There are two ways to refill your life bar. You can pay some of your hard-earned coins to top off the bar, or you can simply wait in real time. Your HP restores fairly quickly, but the higher your level gets and the more HP you have, the longer that wait will be, or if you choose to pay in coins, the more it will cost you. It’s not that it feels unfair to me, all things considered, but whether or not it’s fair, the end result is still only being able to play one or two matches before you have to wait for the whole thing to fill up again. It’s too much waiting for too little play, and it only gets worse the longer you play.
There’s just one currency, coins, and while you can buy them with real money if you want to, you’ll also be earning them as you play. The game is actually reasonably generous in handing them out to you, and this is one aspect that gets better the more you play. After conquering a set of stages, you’re able to harvest gold from them every so often just by tapping them on the map. With prices being what they are, you’re still going to have to save up for a while to get the best gear, but I don’t think that’s necessarily a bad thing. Coins are used for just about everything in the game. Of course, you can buy new gear with them, but you can also top off your HP, buy one-use boosts before fights, and upgrade your equipment. The only thing you can’t use coins for are revivals and buying treasure boxes. Each individual revival requires you to purchase a $0.99 IAP, while the treasure boxes are available for a variety of prices. The game gives you a free box from the lowest tier every day, which is nice even if it usually ends up being something you’re likely to sell right away.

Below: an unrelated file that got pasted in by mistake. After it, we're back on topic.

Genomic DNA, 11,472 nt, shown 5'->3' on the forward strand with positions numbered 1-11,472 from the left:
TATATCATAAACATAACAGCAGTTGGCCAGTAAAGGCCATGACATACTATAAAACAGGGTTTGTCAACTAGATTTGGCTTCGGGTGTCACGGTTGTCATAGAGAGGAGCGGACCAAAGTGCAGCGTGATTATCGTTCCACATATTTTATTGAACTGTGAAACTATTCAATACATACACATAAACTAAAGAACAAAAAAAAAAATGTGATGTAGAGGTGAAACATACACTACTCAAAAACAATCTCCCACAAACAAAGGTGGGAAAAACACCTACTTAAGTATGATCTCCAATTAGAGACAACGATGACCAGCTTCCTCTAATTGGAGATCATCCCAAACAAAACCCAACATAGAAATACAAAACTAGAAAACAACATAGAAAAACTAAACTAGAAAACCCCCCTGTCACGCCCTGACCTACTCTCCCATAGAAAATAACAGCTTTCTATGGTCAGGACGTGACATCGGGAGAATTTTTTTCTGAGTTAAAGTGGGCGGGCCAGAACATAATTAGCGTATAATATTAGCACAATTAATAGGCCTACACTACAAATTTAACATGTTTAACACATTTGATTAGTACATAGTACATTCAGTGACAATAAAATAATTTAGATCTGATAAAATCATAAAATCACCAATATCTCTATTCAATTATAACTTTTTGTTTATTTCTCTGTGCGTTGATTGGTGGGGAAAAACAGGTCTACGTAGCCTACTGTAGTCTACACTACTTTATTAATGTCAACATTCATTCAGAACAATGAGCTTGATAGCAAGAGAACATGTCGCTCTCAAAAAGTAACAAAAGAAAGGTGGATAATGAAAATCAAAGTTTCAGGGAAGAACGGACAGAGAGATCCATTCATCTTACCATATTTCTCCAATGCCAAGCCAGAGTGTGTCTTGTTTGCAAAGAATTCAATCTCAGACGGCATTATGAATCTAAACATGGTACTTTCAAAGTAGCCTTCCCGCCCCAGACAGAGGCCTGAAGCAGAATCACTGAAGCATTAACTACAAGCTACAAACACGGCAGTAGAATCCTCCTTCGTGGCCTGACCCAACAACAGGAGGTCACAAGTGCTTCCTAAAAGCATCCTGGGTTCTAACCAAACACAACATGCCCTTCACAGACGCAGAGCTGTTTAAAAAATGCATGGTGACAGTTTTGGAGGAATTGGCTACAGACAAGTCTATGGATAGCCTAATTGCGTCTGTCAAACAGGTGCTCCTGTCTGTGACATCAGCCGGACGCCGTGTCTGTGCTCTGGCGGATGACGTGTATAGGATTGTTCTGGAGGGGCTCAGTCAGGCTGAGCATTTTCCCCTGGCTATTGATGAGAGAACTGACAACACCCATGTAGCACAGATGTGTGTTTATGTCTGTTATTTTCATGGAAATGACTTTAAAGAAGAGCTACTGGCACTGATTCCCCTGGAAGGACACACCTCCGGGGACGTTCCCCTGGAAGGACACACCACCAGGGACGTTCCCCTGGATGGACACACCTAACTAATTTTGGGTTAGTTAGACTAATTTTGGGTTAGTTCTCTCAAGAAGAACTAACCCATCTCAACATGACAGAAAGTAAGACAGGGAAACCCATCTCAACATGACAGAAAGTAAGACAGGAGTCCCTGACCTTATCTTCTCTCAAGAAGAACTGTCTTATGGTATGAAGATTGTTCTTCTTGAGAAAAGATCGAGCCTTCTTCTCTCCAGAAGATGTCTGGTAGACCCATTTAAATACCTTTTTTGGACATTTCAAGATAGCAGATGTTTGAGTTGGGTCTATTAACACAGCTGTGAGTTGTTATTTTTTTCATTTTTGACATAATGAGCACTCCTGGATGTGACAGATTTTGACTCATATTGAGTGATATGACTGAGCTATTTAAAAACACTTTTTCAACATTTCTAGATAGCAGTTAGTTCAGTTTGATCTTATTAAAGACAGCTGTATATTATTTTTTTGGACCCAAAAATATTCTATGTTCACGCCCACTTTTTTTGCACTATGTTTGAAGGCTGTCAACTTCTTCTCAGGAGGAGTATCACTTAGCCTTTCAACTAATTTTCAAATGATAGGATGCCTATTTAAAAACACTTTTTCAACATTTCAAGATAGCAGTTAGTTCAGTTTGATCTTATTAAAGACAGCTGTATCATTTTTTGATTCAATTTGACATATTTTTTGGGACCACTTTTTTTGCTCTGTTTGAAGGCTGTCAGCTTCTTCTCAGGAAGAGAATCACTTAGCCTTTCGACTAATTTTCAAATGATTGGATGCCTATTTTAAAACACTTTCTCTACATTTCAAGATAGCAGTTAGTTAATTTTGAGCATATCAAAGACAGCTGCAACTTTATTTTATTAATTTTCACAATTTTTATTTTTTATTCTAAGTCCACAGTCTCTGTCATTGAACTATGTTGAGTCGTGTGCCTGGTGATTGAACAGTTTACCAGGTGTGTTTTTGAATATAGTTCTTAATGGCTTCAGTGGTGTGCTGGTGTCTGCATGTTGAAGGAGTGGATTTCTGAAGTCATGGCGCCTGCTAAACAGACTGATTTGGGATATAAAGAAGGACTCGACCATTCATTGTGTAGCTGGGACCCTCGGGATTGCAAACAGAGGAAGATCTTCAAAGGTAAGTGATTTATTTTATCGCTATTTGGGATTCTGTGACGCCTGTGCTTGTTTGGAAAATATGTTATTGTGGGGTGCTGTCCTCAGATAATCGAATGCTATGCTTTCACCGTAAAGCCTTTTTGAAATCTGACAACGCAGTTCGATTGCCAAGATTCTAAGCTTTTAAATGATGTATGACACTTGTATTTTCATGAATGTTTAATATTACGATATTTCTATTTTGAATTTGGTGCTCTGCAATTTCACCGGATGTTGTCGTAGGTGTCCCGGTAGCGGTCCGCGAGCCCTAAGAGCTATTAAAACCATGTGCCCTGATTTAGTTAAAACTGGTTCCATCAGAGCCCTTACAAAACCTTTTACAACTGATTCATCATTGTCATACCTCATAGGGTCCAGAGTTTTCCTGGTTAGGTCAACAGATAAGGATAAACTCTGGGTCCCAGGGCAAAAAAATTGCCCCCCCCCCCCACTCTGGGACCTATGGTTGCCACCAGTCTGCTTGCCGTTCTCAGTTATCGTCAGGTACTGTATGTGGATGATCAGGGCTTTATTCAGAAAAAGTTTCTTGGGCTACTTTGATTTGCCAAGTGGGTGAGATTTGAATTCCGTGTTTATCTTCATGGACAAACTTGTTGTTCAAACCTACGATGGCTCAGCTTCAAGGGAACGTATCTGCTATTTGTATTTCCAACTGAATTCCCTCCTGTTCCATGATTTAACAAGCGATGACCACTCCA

The catch with the gear shop is that while you might want to save up for a particular piece of equipment that appears, it’s pretty hard to do so. Every time you clear a battle, a new random piece of gear will appear in the shop, but the oldest piece currently available will be retired. The really cool items are priced so high that you’ve got little chance of getting together enough coins to get them if you don’t already have a bunch saved. The game certainly isn’t shy about letting you know a piece of gear is going away, trying to tempt you one more time to invest in some coins. It’s not that hard to just let things go, though, as generally speaking the equipment that appears in the shop only gets better the farther in you play. You will want to grab certain runes if they appear, but if you miss them, they’ll always come back sooner or later.